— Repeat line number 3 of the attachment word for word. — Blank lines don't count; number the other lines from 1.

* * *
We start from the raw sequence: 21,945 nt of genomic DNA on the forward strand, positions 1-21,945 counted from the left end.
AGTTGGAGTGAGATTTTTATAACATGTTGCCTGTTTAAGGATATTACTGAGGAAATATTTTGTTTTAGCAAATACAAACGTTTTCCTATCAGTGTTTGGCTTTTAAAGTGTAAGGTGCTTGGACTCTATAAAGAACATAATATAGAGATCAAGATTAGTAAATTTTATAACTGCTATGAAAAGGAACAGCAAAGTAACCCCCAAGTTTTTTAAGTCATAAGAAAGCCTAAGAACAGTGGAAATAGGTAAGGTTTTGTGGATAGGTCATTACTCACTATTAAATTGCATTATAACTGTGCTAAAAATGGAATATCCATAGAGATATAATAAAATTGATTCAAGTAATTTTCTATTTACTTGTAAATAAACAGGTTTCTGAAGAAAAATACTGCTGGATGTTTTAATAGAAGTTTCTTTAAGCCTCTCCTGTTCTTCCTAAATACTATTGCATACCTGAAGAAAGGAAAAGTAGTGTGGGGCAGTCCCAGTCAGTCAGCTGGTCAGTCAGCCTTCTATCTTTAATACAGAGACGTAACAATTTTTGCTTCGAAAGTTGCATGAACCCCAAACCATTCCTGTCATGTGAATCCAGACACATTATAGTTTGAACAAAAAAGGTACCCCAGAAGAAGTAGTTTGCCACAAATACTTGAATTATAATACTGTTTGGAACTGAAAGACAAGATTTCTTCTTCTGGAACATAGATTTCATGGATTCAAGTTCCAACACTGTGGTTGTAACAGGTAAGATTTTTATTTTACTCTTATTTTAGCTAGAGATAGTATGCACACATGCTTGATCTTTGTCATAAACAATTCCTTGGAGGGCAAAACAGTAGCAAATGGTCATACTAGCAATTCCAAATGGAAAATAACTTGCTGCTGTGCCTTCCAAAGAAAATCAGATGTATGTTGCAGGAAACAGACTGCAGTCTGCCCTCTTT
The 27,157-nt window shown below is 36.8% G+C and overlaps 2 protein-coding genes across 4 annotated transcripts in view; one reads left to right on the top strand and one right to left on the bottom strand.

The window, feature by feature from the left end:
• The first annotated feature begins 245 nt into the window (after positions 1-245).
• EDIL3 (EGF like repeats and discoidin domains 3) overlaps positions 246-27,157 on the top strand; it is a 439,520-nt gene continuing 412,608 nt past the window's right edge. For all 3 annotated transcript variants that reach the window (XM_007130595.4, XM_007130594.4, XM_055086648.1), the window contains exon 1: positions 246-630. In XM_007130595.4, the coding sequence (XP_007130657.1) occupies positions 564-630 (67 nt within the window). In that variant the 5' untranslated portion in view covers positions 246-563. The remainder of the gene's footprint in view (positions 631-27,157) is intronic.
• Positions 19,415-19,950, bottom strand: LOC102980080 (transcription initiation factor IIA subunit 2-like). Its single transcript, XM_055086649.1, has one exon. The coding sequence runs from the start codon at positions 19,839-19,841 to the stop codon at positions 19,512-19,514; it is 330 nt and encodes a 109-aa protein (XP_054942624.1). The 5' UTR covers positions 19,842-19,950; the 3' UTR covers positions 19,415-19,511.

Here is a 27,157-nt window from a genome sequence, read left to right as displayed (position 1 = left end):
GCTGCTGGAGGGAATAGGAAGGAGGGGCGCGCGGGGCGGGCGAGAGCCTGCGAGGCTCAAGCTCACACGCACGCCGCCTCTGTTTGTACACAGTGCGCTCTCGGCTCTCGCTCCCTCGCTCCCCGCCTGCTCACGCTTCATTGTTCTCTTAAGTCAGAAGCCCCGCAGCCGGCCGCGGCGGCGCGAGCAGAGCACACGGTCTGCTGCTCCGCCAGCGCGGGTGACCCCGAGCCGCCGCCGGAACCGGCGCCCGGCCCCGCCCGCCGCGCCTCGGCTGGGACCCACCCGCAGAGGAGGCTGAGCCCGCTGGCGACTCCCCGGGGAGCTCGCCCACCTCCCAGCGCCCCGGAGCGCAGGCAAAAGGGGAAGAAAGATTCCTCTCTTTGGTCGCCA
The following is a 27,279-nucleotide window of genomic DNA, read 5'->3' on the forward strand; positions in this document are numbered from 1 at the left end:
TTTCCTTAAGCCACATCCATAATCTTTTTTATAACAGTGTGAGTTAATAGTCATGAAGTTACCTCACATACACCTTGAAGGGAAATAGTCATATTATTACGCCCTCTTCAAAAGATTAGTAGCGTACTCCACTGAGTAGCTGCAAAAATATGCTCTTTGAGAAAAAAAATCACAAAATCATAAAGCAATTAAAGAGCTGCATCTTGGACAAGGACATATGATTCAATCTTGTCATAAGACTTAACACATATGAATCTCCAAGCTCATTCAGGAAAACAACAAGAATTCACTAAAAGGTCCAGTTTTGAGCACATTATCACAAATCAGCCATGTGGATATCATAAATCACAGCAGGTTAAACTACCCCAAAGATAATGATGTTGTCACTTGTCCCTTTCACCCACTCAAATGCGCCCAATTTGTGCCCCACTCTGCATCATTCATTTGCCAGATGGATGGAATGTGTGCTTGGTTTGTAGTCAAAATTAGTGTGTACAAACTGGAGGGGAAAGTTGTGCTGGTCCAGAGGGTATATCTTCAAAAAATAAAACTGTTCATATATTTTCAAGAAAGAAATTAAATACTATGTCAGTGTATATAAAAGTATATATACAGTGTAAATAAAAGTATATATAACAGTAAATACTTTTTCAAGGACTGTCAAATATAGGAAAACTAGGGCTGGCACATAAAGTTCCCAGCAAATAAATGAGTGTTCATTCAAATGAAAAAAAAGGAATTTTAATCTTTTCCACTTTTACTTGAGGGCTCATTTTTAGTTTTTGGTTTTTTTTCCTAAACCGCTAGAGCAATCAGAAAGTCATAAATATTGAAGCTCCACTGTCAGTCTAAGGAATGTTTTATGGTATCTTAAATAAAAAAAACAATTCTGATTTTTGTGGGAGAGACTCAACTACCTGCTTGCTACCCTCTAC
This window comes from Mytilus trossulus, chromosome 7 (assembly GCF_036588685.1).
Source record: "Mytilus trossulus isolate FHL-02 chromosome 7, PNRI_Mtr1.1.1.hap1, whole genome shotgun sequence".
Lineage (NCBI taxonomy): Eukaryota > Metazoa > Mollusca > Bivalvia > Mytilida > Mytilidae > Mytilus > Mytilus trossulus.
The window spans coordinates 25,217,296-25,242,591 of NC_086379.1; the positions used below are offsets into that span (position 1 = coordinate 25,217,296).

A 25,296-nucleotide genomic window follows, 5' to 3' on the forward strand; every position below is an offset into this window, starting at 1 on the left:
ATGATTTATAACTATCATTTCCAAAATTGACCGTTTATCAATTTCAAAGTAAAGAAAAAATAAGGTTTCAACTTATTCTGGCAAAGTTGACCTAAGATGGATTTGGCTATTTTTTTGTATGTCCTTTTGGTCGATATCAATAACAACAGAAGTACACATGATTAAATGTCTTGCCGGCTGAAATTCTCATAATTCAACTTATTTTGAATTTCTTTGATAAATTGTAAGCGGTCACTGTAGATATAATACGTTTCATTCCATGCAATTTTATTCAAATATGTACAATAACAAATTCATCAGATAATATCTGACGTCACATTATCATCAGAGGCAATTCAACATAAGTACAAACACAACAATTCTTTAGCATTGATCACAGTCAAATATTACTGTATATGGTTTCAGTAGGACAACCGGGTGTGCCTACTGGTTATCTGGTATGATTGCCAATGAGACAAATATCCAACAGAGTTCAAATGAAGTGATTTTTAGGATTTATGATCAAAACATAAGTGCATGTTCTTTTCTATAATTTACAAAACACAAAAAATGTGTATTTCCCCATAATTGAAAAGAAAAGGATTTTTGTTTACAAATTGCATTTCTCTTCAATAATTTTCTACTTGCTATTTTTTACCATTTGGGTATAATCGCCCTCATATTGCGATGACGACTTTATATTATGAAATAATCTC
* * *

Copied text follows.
The 27,157-nt window shown below is 36.8% G+C and overlaps 2 protein-coding genes across 4 annotated transcripts in view; one reads left to right on the top strand and one right to left on the bottom strand.